Arnold has enormous upside as a filmmaker and her work with actors is second to none but I do wish however she'd gravitate to someone else's material. This is now the second straight film from her that derails in the last act as she struggles to incorporate unwieldy tonal shifts and dramatic plot turns, when her gift is clearly for understated character drama. Still, Fish Tank is a film to keep your eye out for; it opens early next year. My grade: B

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Re: Reviews and SPOILERS

Post by Admin on Sat Dec 12, 2009 9:53 pm

http://www.avclub.com/articles/toronto-film-festival-09-day-2,32821/

Fish Tank
Director/Country/Time: Andrea Arnold/U.K./124 min.
Cast: Katie Jarvis, Michael Fassbender, Kierston Wareing
Program: Vanguard
Headline: Everything but the kitchen sink (which is full of dirty dishes)
Scott’s Take: Though it was my first exposure to Arnold’s work—I haven’t seen her acclaimed short films or her kindly received debut feature Red Road—Fish Tank struck me as a little late to the kitchen-sink realist party. Like a cross between the foul-mouthed humanity of Ken Loach’s underclass slices-of-life and the fussed-over rednecksploitation of Harmony Korine, Fish Tank stakes out a sliver of its own territory by focusing on female toughness and aggression. The performances are all first-rate, leading with young Katie Jarvis, who plays a hard-drinking, 15-year-old troublemaker who dreams of being a street-style dancer, but in the meantime crushes on her mother’s boyfriend, played by the excellent Michael Fassbender of Hunger and Inglourious Basterds fame. Jarvis’ relentless pursuit of her passions, however dangerous they might be, keeps the intensity high, but it’s Fassbender’s enigmatic character that holds the most intrigue. At times, he seems almost fatherly in his treatment of Jarvis—a scene where he gives her a mock-spanking is oddly heartbreaking in the way it embarrasses her desire for him—but at others it’s a little harder to tell what lines he’s capable of crossing. Too bad Fish Tank botches the ending so badly. Arnold excels at minute observation—the sign of a great short filmmaker—but when it comes time to bring the film to a close, she forces Jarvis into a decision that’s preposterous even by the standards of a morally wayward 15-year-old.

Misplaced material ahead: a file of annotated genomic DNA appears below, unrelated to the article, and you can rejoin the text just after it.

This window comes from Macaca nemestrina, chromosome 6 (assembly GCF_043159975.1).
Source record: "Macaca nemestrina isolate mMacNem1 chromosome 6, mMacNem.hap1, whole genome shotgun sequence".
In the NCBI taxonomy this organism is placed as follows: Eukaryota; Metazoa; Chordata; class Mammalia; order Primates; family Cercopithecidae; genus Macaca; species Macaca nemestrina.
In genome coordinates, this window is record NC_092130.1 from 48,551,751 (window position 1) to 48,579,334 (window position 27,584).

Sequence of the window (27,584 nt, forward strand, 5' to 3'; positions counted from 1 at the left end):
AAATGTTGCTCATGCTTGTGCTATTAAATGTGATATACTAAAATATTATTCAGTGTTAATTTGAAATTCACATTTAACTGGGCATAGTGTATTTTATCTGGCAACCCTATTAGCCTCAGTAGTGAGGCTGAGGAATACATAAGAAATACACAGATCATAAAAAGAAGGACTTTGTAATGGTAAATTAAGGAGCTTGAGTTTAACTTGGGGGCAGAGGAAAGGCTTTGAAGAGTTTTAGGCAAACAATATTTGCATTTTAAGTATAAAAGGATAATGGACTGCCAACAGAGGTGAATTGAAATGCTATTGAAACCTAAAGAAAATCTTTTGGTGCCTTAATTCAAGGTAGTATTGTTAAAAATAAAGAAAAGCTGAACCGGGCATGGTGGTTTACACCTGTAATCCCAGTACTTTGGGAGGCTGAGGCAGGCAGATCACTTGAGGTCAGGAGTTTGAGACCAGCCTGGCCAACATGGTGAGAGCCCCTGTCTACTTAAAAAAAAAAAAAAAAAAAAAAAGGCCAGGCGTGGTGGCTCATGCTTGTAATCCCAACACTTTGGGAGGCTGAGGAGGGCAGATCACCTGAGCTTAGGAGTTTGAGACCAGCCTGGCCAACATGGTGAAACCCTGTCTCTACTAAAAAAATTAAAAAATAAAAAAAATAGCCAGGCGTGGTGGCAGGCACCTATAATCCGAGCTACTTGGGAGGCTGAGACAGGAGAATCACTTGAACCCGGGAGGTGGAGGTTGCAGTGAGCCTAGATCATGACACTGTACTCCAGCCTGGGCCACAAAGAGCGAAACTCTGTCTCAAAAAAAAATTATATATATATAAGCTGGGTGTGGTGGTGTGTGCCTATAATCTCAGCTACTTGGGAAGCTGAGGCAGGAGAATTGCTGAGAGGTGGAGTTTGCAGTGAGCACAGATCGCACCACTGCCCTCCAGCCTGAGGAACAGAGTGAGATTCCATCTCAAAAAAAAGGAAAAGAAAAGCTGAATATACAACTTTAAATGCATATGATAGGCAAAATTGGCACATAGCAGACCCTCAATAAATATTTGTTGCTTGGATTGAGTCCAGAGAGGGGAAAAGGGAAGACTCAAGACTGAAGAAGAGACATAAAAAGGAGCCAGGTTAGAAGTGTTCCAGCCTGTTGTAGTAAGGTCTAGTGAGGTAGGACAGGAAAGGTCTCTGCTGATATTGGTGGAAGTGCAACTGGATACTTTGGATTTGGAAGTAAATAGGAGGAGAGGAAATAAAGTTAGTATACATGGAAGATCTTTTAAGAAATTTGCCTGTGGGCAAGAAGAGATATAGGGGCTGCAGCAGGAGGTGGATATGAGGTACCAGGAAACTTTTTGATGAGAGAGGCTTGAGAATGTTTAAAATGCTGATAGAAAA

Grade: B-

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Re: Reviews and SPOILERS

Post by Admin on Sat Dec 12, 2009 10:00 pm

http://dorkshelf.com/2009/09/17/tiff-review-fish-tank/

TIFF Review: Fish Tank
Posted: September 17th, 2009 | Author: Shelagh
Andrea Arnold's Fish Tank